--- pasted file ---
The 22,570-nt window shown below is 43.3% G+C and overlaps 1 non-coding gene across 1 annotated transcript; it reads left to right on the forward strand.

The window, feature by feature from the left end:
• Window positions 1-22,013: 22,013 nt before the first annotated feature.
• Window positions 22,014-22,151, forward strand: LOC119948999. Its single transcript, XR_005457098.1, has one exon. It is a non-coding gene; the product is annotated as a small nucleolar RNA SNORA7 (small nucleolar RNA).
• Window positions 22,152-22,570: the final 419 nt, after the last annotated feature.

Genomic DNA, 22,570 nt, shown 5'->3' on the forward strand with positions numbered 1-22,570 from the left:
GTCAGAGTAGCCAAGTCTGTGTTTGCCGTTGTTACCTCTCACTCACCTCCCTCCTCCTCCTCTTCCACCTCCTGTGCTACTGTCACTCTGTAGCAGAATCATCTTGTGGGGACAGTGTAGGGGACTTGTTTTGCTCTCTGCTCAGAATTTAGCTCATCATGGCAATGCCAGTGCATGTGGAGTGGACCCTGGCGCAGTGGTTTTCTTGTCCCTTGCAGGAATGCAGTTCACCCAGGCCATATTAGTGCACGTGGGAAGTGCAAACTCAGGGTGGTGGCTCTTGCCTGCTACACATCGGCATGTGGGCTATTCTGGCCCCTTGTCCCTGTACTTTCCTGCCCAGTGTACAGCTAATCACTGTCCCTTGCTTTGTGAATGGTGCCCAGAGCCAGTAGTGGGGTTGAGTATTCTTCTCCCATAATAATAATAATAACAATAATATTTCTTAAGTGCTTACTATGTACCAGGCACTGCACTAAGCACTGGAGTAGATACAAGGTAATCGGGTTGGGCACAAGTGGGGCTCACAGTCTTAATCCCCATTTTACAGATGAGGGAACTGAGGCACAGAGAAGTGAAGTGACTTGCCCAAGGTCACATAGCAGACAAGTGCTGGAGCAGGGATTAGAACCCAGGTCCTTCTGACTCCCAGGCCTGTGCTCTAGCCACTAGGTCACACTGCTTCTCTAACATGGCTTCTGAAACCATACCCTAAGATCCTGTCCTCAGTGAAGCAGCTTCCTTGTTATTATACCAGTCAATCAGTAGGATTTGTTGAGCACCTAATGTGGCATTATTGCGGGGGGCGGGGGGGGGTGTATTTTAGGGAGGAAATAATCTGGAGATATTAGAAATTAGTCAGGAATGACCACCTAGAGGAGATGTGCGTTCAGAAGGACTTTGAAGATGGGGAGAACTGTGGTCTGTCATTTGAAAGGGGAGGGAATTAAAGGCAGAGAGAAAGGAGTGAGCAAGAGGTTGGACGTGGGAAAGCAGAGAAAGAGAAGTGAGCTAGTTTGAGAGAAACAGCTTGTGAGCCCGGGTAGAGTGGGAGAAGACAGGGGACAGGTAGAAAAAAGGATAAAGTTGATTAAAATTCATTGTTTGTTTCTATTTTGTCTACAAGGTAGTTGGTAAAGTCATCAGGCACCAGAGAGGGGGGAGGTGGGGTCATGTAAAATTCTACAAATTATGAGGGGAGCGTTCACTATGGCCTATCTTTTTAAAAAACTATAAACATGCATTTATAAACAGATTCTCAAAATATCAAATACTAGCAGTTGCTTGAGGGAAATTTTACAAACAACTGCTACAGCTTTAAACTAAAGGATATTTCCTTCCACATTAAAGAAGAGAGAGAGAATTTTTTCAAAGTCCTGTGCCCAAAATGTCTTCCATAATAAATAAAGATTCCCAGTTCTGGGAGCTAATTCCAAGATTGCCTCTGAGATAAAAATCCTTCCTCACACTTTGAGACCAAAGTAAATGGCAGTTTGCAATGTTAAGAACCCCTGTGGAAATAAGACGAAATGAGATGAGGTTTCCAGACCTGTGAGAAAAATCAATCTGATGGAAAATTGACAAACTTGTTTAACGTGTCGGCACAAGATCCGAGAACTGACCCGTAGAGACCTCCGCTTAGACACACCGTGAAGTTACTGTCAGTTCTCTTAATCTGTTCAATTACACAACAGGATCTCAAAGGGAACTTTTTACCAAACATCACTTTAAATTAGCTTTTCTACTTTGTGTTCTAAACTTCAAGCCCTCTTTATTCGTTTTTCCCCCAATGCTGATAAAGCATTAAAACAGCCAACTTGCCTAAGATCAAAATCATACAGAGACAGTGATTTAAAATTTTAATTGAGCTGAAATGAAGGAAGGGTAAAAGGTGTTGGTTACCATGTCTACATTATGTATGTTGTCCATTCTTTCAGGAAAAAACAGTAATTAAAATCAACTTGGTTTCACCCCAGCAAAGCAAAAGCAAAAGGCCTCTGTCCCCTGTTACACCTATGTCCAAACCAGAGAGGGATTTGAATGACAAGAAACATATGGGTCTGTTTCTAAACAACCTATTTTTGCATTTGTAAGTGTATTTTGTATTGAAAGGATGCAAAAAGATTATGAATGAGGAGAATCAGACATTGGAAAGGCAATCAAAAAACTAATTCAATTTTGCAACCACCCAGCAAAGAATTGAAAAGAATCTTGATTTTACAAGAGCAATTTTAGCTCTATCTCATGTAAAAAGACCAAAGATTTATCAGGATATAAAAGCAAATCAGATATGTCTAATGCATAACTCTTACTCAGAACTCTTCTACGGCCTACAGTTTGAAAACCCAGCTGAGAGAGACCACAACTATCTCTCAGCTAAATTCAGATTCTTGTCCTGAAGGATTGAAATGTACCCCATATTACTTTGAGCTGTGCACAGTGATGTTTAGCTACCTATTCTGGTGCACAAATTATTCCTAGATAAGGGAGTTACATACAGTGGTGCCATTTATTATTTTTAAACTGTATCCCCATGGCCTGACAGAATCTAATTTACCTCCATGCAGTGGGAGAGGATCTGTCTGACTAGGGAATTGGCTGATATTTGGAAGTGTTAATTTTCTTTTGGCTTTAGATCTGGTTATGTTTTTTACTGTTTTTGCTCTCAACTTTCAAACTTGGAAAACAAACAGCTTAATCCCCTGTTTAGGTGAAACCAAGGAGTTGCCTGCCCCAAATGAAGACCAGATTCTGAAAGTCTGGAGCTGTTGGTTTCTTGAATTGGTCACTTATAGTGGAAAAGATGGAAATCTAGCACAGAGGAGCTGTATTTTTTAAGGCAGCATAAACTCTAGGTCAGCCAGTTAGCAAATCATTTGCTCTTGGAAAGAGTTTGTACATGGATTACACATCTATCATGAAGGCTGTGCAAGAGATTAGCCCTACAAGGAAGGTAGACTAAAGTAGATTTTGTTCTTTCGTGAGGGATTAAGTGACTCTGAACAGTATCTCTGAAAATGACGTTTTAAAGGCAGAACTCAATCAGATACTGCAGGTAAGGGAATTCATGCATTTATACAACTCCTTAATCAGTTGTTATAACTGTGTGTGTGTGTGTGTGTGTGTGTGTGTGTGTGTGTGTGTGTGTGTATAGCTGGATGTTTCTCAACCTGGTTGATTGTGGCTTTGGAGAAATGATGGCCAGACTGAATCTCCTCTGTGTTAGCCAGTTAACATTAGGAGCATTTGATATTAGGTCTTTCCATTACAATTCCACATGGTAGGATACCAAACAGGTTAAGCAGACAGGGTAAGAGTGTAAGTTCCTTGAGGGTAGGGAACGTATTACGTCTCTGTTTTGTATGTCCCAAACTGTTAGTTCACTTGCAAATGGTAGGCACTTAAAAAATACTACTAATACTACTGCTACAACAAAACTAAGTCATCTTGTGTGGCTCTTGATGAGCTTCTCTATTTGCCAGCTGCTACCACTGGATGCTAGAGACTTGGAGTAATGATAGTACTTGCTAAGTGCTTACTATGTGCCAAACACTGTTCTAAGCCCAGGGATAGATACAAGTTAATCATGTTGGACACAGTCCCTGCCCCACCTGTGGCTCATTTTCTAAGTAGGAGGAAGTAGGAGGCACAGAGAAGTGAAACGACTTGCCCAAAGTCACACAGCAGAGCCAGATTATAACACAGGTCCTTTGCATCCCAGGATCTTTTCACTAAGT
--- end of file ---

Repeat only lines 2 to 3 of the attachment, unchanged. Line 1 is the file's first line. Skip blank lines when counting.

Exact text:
The window, feature by feature from the left end:
• Window positions 1-22,013: 22,013 nt before the first annotated feature.